the Hyogo Framework for Action at the local level, by working together with local organizations,
grass root networks, private sector and national authorities. The attached ten-point checklist of
“essentials” for making cities resilient – not to be exhaustive – will serve as a guide for commitment
during the Campaign (see annex 1).
The goal of the Making Cities Resilient campaign is to increase substantially the number of
cities and local governments who are aware and taking action to reduce disaster risk; as well
as to raise the profile of local governments in their risk reduction, preparedness and recovery
efforts. This can be achieved through building long-lasting partnerships, including some of
the following actions:
Five Actions that the “Making Cities Resilient” campaign will develop and support
Raise the commitment to sustainable
urbanization, which will reduce disaster risk for
all spheres of government and contribute to all
levels of decision-making
Set up advisory and steering groups, fostering local an
national alliances.
To Inform
Raise awareness of urban disaster risk and
inform people how local governments and
citizens can address risk as part of their
development planning, building safer schools
and hospitals and strengthening local
government services
Organize roundtables and policy dialogues among
national and local authorities at national, regional and
international forums, led by mayors, with the goal of
getting national and local “compacts” of commitment to
strengthen capacities in disaster risk reduction to
strengthen capacities in disaster risk reduction. Create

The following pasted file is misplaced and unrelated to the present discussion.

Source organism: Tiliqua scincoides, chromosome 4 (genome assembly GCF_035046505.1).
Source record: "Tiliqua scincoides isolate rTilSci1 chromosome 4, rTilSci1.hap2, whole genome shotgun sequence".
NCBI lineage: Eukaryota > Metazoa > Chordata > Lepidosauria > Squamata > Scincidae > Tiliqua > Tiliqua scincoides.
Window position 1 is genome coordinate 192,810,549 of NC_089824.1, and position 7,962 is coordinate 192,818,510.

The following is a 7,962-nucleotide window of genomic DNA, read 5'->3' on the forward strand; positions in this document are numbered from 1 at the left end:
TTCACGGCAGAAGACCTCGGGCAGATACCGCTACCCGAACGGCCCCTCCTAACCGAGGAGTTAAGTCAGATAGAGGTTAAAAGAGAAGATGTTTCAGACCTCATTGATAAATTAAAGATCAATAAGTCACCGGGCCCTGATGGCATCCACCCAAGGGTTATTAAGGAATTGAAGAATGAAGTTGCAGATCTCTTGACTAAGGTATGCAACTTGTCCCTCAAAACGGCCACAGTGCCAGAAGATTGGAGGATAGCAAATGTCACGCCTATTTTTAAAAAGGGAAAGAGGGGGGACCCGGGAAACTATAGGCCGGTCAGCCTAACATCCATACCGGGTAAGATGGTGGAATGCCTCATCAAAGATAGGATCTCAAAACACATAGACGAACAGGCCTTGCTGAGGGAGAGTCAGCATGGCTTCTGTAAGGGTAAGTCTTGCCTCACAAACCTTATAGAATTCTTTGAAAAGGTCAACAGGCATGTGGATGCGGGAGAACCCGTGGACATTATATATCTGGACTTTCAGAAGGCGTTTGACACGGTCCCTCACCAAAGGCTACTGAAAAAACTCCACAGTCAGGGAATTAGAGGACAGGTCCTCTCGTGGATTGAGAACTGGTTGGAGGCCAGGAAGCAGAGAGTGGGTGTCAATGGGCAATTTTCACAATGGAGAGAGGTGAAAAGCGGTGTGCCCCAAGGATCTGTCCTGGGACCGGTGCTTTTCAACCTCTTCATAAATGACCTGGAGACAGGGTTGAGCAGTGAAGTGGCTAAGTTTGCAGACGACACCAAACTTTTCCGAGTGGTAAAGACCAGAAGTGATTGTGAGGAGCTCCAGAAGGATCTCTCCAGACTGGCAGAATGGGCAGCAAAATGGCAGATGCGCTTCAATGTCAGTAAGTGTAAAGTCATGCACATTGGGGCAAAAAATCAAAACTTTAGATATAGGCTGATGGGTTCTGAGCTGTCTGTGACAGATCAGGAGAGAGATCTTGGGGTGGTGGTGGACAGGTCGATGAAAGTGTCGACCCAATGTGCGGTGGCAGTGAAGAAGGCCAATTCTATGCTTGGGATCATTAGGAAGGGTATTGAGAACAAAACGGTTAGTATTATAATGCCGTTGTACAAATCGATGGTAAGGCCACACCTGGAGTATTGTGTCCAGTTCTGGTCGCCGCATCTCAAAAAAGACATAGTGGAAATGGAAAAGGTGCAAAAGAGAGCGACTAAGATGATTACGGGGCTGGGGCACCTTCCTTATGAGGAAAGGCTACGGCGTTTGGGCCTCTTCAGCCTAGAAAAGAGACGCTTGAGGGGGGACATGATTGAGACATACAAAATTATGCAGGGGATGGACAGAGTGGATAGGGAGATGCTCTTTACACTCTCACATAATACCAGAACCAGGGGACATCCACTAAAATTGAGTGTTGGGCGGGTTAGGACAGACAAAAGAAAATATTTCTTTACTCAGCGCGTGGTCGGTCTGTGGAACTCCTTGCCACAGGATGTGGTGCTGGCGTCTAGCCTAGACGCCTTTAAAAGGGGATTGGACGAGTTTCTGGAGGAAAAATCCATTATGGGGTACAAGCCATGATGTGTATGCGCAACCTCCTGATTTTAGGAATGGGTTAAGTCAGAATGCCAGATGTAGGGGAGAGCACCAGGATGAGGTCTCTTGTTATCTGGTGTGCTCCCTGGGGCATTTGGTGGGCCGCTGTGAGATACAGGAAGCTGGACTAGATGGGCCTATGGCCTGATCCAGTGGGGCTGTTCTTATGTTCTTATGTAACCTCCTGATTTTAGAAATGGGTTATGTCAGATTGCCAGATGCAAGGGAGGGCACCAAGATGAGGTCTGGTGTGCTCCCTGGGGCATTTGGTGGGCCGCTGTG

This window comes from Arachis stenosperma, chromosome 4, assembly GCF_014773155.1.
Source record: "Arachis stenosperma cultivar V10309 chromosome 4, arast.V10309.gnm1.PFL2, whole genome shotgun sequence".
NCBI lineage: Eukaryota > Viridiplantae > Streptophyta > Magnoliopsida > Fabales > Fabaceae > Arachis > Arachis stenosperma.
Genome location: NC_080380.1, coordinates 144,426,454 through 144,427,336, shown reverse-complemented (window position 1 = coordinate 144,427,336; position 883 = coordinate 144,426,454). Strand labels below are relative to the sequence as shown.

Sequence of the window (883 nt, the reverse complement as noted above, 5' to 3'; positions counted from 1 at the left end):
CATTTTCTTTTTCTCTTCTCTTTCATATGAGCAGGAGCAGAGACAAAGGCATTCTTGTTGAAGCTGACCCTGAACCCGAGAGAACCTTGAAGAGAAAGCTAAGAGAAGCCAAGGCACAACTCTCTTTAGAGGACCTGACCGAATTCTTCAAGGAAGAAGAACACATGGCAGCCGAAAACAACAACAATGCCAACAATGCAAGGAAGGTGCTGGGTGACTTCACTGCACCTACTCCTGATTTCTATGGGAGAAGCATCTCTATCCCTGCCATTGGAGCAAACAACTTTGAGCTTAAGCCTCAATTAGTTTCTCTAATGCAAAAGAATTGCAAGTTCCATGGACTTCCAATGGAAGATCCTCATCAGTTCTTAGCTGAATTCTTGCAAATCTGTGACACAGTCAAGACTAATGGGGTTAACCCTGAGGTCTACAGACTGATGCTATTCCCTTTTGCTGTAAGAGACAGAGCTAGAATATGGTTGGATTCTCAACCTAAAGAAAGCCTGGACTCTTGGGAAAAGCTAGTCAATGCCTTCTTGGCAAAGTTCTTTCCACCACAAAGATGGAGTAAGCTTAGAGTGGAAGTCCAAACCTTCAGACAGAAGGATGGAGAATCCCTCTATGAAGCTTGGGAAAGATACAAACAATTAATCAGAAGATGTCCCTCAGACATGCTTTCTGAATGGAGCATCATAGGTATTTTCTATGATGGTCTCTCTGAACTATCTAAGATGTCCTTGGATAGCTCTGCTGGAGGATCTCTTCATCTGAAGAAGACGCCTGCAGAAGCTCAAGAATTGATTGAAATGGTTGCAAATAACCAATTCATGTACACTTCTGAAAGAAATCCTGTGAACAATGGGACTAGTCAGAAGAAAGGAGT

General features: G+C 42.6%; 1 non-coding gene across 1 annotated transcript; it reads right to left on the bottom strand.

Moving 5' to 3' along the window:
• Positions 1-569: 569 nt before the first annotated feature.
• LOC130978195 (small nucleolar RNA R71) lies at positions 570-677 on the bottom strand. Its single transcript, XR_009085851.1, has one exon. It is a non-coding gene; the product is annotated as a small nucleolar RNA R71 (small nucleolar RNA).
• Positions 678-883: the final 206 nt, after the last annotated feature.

the political space for local actors.
To Connect
Build partnerships between local and national
authorities, along with local actors, civil society
groups, academia and expert organizations
Organize public meetings, begin dialogues, promote
drills and local events, hold high-profile events and
involve the media, pledge to safer schools and
hospitals (web pledging system) and plan other public
awareness activities such as awards, role model cities
and champions
To Learn
Increase knowledge and improve access to
tools, technology and capacity development
opportunities for local governments and local
To Convince
In collaboration with researchers, practitioners, training
centres and role-model cities, apply the handbook for
local governments, by providing city-to-city learning,
training, technical cooperation and guidance.
To Measure Progress
Communicate the progress and successes of
local governments in achieving the Ten Steps
for City Resilience
Be part of the global reporting on HFA supporting cities
in implementing the Local Government Self
Assessment Toll (LG-SAT) collecting and sharing good